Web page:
PFI: Learning process
SHA members are still giving mixed reports on PFI - especially inflexibility in adapting contracts to respond to government initiatives - but on the whole, things seem to be improving. Even contractors and local authorities appear to be learning from experience.
For SHA member Philomena Marshall, PFI presented an opportunity to design out some of the problems at Sandhill View School in Sunderland.
She addressed bullying by creating year team areas, with every year group having its own entrance and interconnecting social areas.
She reduced anti-social behaviour in the corridors by designing bright, open staircases with security cameras and nowhere for truants to hide.
She equipped all teaching rooms with internet access and at least six network terminals, and all curriculum areas with whiteboards and digital projectors.
Less than a year after the new building opened in 2002, Ofsted inspectors reported that Sandhill View had gone from a school with a long history of serious weaknesses and a poor local reputation to a highly successful, oversubscribed, award-winning establishment.
"PFI hasn't brought about all our improvements and increase in popularity," says Philomena. "But it has contributed significantly to our improved status and standing in the community."
While no facilities management contract is without problems, her recent secondment to a non-PFI school was a stark reminder of life without.
"At the school where I am now, I and a number of my staff seem to be dealing with repairs and premises issues an awful lot of the time," she says.
"When I look at the comparatively minor complaints about maintenance these days at Sandhill View, I realise just how lucky we are."
But not all school leaders are as happy with their PFI lot.
Kay Taylor "had reservations" about PFI as deputy head at Sir John Colfox School in Dorset, when it became the first ever PFI school in 1999.
"Now I'm head, I have an even more jaundiced view," she says.
Not only has she found it costly to add to and alter the school building, she has had a fruitless six-year battle to change the initial facilities management contract.
"We are currently making adaptations to the building to bring in vocational courses in construction and house-building.
"We are having to pay profit to the builder involved, but also an additional 16 per cent to our PFI partner for managing the project."
The school's quality monitoring system for service level agreements was also poorly put together and is very unsatisfactory, she feels.
"If we score the contractor down for not cleaning the windows, for example, this is balanced out by the fact that the lift has been maintained in working order - so we don't get anywhere.
"Of course our school building is far better than what we had before - we no longer have to evacuate mobile classrooms in windy weather - but I do feel as though we have been built into a corner. On the whole I would prefer not to be in a PFI school."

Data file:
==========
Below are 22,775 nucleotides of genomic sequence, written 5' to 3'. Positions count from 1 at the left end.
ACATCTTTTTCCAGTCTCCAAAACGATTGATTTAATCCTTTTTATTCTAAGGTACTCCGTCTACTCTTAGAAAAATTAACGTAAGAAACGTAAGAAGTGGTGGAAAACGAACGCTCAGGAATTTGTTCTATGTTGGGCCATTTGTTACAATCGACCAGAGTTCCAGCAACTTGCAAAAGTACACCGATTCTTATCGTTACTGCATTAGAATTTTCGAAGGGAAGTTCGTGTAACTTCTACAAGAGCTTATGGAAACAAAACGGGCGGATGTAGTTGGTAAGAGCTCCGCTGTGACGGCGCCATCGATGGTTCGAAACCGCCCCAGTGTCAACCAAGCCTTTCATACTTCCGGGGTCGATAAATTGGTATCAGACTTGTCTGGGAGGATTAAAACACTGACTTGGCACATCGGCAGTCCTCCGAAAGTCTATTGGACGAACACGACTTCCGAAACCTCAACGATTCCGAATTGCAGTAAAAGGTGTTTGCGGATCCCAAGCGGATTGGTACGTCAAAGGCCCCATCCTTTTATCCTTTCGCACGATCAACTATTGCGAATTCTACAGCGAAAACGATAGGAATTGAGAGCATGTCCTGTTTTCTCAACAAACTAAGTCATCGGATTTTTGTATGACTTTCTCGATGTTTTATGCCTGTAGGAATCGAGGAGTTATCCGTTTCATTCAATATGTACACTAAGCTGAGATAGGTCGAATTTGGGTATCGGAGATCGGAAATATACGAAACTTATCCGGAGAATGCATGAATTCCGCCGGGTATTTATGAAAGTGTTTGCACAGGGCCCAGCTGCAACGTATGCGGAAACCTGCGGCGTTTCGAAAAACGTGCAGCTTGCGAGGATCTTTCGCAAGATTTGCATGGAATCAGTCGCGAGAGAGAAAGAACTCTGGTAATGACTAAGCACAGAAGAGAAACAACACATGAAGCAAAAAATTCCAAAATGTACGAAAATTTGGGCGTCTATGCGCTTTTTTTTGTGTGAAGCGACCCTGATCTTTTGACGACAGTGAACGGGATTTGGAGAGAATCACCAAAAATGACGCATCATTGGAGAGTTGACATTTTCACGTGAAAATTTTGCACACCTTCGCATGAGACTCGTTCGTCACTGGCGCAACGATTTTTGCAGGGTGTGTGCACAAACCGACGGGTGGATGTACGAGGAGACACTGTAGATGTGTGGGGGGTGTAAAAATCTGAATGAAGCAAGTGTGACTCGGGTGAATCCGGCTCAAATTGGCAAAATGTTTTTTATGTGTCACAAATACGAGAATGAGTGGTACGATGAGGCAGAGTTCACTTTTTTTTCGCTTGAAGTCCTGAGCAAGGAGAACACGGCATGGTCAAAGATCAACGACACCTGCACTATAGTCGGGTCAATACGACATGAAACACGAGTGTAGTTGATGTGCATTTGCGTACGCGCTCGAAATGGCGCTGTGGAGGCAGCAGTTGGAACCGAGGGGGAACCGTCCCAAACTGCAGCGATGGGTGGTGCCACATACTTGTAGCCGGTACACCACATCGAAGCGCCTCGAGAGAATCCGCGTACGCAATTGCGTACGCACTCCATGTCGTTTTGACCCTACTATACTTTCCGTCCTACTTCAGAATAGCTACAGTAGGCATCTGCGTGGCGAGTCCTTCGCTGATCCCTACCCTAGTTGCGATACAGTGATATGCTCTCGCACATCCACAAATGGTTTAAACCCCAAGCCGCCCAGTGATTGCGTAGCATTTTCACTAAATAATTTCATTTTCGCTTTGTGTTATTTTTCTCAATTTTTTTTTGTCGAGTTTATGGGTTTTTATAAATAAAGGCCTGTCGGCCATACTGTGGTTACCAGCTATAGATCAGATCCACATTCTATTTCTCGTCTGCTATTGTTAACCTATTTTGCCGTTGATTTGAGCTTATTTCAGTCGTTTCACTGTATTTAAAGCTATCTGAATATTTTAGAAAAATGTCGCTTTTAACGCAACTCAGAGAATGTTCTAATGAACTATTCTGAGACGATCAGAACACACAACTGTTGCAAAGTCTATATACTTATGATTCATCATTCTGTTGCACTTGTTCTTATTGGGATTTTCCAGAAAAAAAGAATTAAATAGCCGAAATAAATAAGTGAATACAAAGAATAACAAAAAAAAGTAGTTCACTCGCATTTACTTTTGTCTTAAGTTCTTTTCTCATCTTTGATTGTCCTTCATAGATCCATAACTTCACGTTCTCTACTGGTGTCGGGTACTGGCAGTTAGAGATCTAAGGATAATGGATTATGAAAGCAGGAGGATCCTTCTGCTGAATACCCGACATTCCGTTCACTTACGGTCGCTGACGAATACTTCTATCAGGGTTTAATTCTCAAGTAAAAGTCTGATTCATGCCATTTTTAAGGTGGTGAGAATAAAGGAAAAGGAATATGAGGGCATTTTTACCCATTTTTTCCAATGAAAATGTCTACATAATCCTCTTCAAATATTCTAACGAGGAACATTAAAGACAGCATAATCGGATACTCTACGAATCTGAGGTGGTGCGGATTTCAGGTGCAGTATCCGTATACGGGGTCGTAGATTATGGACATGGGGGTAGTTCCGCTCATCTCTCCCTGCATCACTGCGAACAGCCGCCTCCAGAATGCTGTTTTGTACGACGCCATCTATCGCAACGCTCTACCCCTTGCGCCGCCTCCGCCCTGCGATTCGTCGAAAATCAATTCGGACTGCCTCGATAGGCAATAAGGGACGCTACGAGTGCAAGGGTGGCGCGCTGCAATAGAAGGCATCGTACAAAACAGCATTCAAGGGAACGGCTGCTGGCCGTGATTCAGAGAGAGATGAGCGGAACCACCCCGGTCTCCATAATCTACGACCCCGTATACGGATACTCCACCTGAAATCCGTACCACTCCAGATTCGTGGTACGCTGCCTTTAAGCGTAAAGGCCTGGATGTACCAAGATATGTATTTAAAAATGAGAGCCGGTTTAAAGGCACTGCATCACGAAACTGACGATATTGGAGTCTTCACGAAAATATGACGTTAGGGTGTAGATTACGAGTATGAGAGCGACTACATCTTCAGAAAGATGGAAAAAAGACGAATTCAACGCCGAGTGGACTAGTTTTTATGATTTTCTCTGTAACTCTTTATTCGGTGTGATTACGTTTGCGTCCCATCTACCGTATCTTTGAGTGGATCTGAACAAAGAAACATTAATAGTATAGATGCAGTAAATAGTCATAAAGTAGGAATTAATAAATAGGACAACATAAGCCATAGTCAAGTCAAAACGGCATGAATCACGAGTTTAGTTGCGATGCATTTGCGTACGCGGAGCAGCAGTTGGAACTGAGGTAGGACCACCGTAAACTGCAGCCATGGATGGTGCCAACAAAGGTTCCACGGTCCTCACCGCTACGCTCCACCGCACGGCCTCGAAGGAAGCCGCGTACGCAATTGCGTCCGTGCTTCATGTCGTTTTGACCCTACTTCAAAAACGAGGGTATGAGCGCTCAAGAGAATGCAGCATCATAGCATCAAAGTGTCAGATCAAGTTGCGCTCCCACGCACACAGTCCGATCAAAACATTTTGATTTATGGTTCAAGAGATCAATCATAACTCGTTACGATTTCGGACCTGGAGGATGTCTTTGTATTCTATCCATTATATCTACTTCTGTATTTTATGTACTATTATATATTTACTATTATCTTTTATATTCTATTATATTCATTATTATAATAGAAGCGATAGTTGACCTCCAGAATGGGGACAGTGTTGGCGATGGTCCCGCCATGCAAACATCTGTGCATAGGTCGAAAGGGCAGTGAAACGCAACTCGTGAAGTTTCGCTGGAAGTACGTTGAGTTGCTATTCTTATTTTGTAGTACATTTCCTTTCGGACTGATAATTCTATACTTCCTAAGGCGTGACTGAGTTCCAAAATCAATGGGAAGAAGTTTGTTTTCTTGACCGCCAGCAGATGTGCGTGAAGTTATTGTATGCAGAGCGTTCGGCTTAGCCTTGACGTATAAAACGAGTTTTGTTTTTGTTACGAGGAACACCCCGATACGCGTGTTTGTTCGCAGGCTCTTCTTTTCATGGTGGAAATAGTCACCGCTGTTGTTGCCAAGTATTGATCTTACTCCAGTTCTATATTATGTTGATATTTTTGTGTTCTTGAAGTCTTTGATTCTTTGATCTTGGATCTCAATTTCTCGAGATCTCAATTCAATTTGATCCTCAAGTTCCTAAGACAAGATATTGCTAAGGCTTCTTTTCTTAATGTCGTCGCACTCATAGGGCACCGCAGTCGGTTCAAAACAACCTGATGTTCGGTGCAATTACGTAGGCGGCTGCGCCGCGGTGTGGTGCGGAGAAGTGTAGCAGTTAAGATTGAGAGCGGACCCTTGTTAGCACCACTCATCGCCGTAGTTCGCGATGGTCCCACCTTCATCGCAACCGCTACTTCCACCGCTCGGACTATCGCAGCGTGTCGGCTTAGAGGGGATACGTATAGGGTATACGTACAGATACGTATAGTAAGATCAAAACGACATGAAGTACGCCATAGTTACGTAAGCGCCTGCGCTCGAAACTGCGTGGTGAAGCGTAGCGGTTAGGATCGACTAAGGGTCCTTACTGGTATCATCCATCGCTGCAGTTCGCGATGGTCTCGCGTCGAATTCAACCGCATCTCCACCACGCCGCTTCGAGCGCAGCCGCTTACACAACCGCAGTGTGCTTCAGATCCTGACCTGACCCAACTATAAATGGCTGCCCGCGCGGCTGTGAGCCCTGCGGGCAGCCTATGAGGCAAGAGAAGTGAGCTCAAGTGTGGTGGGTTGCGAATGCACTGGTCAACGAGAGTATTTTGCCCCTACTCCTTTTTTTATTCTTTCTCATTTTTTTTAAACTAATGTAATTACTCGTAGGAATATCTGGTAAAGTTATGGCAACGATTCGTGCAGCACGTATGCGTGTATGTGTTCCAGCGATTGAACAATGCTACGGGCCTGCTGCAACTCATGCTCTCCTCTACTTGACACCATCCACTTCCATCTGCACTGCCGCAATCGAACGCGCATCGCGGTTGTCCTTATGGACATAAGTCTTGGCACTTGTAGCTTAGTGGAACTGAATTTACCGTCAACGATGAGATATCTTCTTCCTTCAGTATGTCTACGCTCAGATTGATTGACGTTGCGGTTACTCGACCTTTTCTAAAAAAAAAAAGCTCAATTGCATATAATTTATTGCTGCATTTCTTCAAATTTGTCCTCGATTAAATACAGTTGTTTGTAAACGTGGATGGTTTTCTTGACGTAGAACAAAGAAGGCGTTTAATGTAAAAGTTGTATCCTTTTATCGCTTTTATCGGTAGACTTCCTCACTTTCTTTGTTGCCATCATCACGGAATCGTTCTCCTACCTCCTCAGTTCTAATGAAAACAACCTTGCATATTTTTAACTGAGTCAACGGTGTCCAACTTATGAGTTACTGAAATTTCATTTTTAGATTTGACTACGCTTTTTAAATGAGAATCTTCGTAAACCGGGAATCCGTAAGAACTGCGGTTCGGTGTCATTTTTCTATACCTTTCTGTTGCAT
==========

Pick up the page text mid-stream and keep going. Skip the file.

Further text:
Lessons for the LEA
As the PFI debate rumbles on, it becomes apparent that leaders of earlier PFI schools are more likely to be disaffected, while leaders of recent PFIs are generally more contented with outcomes.
Derbyshire LEA officer Kevin Firth puts the improvement down to the increased experience of all stakeholders, together with improved central support.
"In the early days, projects had many new problems to be resolved," he says. "Now, much of the procurement is supported by standard documentation, which has been tested in the market.
"This means project teams are able to focus more on the key service and design issues relating to schools.
"The DfES has worked to help improve schemes. The area of building per pupil has increased and there is now detailed design guidance on different types of school buildings that may work well in different locations.
"These two factors have helped inform the design process and hopefully will lead to even better new school buildings in future."
Kevin says his LEA recognises the need for dedicated project management teams, if not for individual projects then certainly for multiple schemes.
Contractors too say they are learning from experience. Even companies with vast experience in PFI and facilities management contracts for hotels and hospitals have been forced to rewrite the book where schools are concerned.
Jarvis contracts manager Mark Driver admits that in the early days some contractors were so keen to win contracts that they promised the earth without giving enough thought to how they would manage it.
"Fortunately, experience has taught them to be more realistic about what works and what doesn't," he says.
"The important difference with schools is that they are populated by hundreds of children and that makes all the difference. You can't be regimented; you have to be flexible.
"A classic facilities management example will include willful damage. If I were to bill a school for every bit of willful damage that takes place, it would fill up all my time.
"At Sandhill View, the head is prepared to bill the parents of youngsters who have vandalised school property. This is an indication of how we can listen to each other and adapt our work in the best interests of the school."
A PFI project is never going to be an easy ride but Stuart Ash, head of Chapel-en-le-Frith High School in Derbyshire, believes school leaders - perhaps more than any other professionals - should have confidence in their management and negotiating abilities.
"Have high expectations but be prepared to compromise," he says. "Be thorough - do your research - but know there will always be things that are missed.
"Don't let your PFI partners underestimate you and, above all, don't underestimate yourself. It can be fatal."
© 2017 Association of School and College Leaders